On Monday I attended the 2nd ALT.NET tool night (IL) – and it was a blast! There were 20-30 of us .NET developers who decided to take the time and learn about new tools.
AN so I came, I saw, I ate pizza and in between I got to talk with some really talented folk.
The following tools were demoed:
- TestLint (Elisha)
- CodeRush (Uri Lavi)
- nDepend (me)
- Process Explorer (Ariel Raunstien)
- IronRuby (Shay Friendman)
- Testify (Lior Friendman)
TestLint has a free Visual Studio (currently 2010) add-in. a commercial command line version (that you can run on your build server) currently costs $199.
I’m a Resharper person myself but nevertheless I was amazed on how much productivity features CodeRush has. In the right hands you can make this tool “go to 11”. The audience enjoyed the colored markers, arrows and jumping code that were displayed with every single refactoring done.
I’ve done a short overview of nDepend. I’ve used NUnit as the target project and used nDepend to analyze it. I’ve shown the many matrices it has and how CQL can be used to create new rules. For more details have a look at the review I wrote.
Pricing details are available on nDepend site. I suggest you download a fully functional evaluation and see what it says about your project – you might be surprised.
If you don’t know about Sysinternals and Process Explorer – shame on you. I can’t start counting the times this tool has helped me. Ariel has done a good job of showing all the ins and outs of process explorer and even managed to explain most of the data it shows.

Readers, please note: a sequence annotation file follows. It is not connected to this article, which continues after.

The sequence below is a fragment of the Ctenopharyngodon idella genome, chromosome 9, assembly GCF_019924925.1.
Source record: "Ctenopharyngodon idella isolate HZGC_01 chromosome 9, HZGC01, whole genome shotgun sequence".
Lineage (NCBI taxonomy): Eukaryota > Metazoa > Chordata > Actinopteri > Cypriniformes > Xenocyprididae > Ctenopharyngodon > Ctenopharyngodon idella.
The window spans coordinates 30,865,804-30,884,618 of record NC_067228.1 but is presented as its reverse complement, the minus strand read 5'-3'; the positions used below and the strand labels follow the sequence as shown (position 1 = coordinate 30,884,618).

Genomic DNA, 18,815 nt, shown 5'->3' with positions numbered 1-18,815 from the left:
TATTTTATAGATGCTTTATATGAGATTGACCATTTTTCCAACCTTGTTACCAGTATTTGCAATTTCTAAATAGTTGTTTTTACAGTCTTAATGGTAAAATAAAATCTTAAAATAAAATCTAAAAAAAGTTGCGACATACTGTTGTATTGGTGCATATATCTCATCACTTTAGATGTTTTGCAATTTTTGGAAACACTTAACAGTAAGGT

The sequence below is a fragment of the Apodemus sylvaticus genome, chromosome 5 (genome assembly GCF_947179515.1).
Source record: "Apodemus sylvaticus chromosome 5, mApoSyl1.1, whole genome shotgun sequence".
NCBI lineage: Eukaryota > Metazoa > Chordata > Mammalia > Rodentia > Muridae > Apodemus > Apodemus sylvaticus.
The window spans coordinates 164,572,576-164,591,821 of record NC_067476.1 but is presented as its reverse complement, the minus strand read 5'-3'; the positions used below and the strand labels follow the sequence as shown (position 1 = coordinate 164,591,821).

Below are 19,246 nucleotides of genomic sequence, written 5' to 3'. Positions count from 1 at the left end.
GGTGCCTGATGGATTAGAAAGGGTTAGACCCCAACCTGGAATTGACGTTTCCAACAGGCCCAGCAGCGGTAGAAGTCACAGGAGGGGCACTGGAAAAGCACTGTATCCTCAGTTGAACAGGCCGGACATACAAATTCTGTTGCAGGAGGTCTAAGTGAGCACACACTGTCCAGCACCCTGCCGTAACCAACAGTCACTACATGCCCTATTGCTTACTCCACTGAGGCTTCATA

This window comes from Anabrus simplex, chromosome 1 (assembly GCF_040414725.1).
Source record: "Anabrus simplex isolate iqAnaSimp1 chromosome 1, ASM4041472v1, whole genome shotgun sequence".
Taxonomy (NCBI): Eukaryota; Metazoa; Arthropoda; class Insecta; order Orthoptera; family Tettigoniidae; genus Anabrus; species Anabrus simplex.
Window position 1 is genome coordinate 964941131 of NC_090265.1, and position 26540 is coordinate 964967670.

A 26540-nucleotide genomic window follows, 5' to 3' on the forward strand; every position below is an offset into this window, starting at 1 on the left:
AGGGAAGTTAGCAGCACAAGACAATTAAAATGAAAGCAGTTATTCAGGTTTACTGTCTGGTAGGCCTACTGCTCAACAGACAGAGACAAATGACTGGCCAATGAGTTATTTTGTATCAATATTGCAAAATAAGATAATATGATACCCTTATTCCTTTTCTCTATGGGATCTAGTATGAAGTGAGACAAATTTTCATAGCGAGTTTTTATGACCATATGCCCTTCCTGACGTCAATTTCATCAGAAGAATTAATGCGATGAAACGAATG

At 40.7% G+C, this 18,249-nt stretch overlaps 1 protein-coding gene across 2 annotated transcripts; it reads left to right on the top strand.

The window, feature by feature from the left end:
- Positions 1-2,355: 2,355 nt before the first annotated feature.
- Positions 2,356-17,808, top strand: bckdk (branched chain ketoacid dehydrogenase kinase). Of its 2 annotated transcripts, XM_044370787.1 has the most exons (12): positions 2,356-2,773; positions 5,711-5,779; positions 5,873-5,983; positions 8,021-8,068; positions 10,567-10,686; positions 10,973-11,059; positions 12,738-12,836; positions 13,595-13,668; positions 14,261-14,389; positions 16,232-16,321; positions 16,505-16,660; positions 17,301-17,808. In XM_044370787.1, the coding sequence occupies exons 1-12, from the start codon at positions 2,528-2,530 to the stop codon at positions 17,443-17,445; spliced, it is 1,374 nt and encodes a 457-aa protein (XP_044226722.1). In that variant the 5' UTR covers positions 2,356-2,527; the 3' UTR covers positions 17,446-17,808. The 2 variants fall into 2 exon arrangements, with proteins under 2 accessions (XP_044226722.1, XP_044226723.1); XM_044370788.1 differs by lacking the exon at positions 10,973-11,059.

Although IronRuby is not a tool Shay made a good case on how it can help us static language developers in everyday tasks:
- Using Console (IR.exe) to investigate new classes e.g. System::IO::Path.methods – Class.methods
- Build administration – NANT is pain, why not use code to administer your build using Rake.
Testify A tool for the 1st time you have to start a new project. All you have to do project type and choose a name and press Generate.
Testify creates the tree structure, along with a few well known open source tools:
You get an installer, build script, and 30 unit tests (what??).
But that’s not all! just in case you’re the type that gets his kicks from running stuff from command line – you get a bunch of batch files to do these repetitive tasks such as opening NUnit GUI.
But seriously – this tool address a need: When starting a new project and you’re not sure what to put where or how to create the initial build script or installer, give it a try and if you don’t like what you get – customize it!
Free – open source
So far so good
It was a good meet-up and I hope not the last.
If you’re a .NET developer that wants to learn more about tools and practices – join us at ALT.NET either from the Facebook page or sign up at for emails notification and discussions at the Google group (or both).